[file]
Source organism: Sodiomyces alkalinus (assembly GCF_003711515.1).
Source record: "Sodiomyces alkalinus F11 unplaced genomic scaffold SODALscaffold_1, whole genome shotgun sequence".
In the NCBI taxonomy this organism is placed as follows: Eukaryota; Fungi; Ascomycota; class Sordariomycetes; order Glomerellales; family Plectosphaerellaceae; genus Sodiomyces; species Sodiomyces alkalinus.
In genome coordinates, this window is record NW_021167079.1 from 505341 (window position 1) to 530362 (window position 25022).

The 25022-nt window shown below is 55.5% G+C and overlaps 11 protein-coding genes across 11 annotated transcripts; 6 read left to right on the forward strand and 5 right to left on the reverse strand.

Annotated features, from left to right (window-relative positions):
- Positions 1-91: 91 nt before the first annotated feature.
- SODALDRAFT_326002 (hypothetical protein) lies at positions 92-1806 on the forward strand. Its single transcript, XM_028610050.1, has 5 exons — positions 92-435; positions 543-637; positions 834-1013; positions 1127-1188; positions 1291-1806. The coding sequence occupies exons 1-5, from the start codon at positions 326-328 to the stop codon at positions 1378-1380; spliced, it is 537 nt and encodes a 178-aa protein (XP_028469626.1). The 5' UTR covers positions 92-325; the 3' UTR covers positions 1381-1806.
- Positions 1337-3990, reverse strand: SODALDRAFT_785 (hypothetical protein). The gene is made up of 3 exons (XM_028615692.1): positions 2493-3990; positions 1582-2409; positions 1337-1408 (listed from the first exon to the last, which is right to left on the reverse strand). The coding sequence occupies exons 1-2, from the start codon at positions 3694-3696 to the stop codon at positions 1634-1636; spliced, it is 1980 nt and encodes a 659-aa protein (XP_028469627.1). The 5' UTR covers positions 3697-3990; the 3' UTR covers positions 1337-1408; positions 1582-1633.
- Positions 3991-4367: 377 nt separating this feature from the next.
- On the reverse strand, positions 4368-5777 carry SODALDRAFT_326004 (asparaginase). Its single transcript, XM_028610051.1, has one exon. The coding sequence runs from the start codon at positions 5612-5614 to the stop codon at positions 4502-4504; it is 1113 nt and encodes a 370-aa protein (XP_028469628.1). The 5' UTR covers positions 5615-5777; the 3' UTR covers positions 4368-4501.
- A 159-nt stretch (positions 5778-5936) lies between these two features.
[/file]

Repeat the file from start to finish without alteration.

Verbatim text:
Source organism: Sodiomyces alkalinus (assembly GCF_003711515.1).
Source record: "Sodiomyces alkalinus F11 unplaced genomic scaffold SODALscaffold_1, whole genome shotgun sequence".
In the NCBI taxonomy this organism is placed as follows: Eukaryota; Fungi; Ascomycota; class Sordariomycetes; order Glomerellales; family Plectosphaerellaceae; genus Sodiomyces; species Sodiomyces alkalinus.
In genome coordinates, this window is record NW_021167079.1 from 505341 (window position 1) to 530362 (window position 25022).

The 25022-nt window shown below is 55.5% G+C and overlaps 11 protein-coding genes across 11 annotated transcripts; 6 read left to right on the forward strand and 5 right to left on the reverse strand.

Annotated features, from left to right (window-relative positions):
- Positions 1-91: 91 nt before the first annotated feature.
- SODALDRAFT_326002 (hypothetical protein) lies at positions 92-1806 on the forward strand. Its single transcript, XM_028610050.1, has 5 exons — positions 92-435; positions 543-637; positions 834-1013; positions 1127-1188; positions 1291-1806. The coding sequence occupies exons 1-5, from the start codon at positions 326-328 to the stop codon at positions 1378-1380; spliced, it is 537 nt and encodes a 178-aa protein (XP_028469626.1). The 5' UTR covers positions 92-325; the 3' UTR covers positions 1381-1806.
- Positions 1337-3990, reverse strand: SODALDRAFT_785 (hypothetical protein). The gene is made up of 3 exons (XM_028615692.1): positions 2493-3990; positions 1582-2409; positions 1337-1408 (listed from the first exon to the last, which is right to left on the reverse strand). The coding sequence occupies exons 1-2, from the start codon at positions 3694-3696 to the stop codon at positions 1634-1636; spliced, it is 1980 nt and encodes a 659-aa protein (XP_028469627.1). The 5' UTR covers positions 3697-3990; the 3' UTR covers positions 1337-1408; positions 1582-1633.
- Positions 3991-4367: 377 nt separating this feature from the next.
- On the reverse strand, positions 4368-5777 carry SODALDRAFT_326004 (asparaginase). Its single transcript, XM_028610051.1, has one exon. The coding sequence runs from the start codon at positions 5612-5614 to the stop codon at positions 4502-4504; it is 1113 nt and encodes a 370-aa protein (XP_028469628.1). The 5' UTR covers positions 5615-5777; the 3' UTR covers positions 4368-4501.
- A 159-nt stretch (positions 5778-5936) lies between these two features.